Our lunch dates were a way to get away from the everyday life… for her to know that I really cared about her..
    She is now pregant after 4 MORE years of infertility with child #3, and sadly lives 18 hours away, and I miss our lunches.
    But our friendship has endured and we often reminisce of our GIRLS DAYS OUT!

  9. I have a few friends who are going through fertility and infertility issues and I ask myself the same question. I think that when someone has a vision for themselves in life (in whatever area it may be) then coming to terms with the fact that what they planned on happening doesn't happen and perhaps will never happen it becomes a loss that has to be mourned. We see it when women who plan on having a vaginal birth have to have a C-section or when a mother who plans on breastfeeding cannot. These are all losses and they are accompanied by denial, pain, anger, and/or grief.

    Women know that adoption is an option. And I think that you Mary are the perfect testament that adoption is a beautiful possibility. There is no way to speed up that decision for anyone. There comes a time in anything when a kind of acceptance or peace takes the place of desperation and ache. And then I think the mourning comes. Perhaps it is somewhere in that process when a couple comes to adoption as part of the path they didn't see before. Once that happens and there is an opening of the heart and soul, that's the only time any of us venture on a new road.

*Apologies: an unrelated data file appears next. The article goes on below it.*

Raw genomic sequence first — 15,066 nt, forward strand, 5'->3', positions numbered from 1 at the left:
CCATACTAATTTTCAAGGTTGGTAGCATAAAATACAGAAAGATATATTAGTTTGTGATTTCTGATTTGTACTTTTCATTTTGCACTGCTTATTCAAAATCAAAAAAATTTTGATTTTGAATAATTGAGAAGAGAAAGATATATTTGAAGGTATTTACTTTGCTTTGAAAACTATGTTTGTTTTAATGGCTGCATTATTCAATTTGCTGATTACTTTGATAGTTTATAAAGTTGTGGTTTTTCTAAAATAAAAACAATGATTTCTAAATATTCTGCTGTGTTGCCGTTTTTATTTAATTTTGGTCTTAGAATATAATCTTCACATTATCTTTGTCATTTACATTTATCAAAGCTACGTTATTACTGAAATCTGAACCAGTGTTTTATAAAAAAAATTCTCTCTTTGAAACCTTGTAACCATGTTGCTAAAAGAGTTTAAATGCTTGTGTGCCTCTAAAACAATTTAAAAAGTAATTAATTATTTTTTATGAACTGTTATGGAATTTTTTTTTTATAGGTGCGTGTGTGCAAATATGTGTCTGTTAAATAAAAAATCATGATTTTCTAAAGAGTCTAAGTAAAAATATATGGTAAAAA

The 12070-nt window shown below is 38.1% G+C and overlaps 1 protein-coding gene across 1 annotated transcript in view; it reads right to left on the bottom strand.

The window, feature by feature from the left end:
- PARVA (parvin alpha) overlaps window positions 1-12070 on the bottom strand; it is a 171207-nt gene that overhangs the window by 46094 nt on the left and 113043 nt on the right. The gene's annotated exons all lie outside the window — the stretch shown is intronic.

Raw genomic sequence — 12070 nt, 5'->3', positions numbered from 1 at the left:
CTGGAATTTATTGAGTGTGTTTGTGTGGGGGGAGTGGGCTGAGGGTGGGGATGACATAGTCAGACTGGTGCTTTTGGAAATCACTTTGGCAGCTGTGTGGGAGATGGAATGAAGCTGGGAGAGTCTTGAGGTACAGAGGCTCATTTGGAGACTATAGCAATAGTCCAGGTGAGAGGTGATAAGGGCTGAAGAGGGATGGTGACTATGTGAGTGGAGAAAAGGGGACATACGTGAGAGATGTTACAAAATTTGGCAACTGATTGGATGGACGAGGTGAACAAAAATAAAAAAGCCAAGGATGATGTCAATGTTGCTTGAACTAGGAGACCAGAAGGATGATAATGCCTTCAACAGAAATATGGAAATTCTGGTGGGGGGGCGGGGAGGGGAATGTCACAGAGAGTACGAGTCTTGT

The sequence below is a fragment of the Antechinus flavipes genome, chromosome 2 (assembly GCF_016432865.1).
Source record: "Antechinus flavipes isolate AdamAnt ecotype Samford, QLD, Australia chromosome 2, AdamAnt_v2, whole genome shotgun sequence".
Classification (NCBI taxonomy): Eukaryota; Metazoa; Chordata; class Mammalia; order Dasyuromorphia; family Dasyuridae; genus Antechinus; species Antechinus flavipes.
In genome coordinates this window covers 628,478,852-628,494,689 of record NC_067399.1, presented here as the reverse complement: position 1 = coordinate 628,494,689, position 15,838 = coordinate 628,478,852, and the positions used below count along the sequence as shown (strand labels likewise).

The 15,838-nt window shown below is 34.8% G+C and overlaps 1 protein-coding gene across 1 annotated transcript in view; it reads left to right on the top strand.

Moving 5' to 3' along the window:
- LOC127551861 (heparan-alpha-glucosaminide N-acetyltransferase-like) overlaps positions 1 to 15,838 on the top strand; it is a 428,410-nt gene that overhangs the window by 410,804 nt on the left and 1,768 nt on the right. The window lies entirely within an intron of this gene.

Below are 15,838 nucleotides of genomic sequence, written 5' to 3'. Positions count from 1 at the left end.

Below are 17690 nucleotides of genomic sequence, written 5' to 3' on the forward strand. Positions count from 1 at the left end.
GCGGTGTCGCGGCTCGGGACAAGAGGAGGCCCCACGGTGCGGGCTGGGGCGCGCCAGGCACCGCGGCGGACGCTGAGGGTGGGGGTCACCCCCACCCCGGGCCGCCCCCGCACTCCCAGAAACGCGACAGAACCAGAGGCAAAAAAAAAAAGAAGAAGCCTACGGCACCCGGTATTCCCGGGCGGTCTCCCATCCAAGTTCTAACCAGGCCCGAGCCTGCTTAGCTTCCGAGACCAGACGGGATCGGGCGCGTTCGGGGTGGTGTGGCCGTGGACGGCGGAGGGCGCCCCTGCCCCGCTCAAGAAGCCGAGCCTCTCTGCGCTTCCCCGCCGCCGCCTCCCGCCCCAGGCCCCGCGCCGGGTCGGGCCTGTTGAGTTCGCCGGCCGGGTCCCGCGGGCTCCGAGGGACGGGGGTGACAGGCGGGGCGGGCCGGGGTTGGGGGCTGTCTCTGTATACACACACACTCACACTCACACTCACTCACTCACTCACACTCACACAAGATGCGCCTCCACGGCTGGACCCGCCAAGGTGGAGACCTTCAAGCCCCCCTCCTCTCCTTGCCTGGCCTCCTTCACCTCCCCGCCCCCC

I'm sure that you are just the right friend she needs right now. Supportive, understanding, and loving.

  10. Hi there! My friend, momteacherfriend sent me the link to your post. My husband and I have been trying to conceive for almost seven years, so she thought I may have some insight on the subject.

    I echo the comments that have been left so far. The best thing you can do for your friend is to be there with a listening ear. People dealing with infertility are in essence grieving a loss. Let them grieve. Let them feel the way they feel and try not to offer answers or advice. If your friend has been infertile for any length of time, chances are they have heard it all: "Maybe it's for the best," "Trust in God's will," "It will happen some day," "You can always adopt," "You can have my kids!" These comments hurt sometimes but I know people usually mean well. When they say things like that I try to educate them on how to approach the subject in a sensitive way.

    Let your friend know you are there to listen if she needs to talk. Be honest with her about your fears. Ask her to help you understand. Ask her if there is any way you can help. Most of my close friends have not experienced infertility, but what I really appreciate about them is that they don't try to pretend they understand what I'm going through. They don't press me with tons of questions, but they also don't avoid the subject altogether.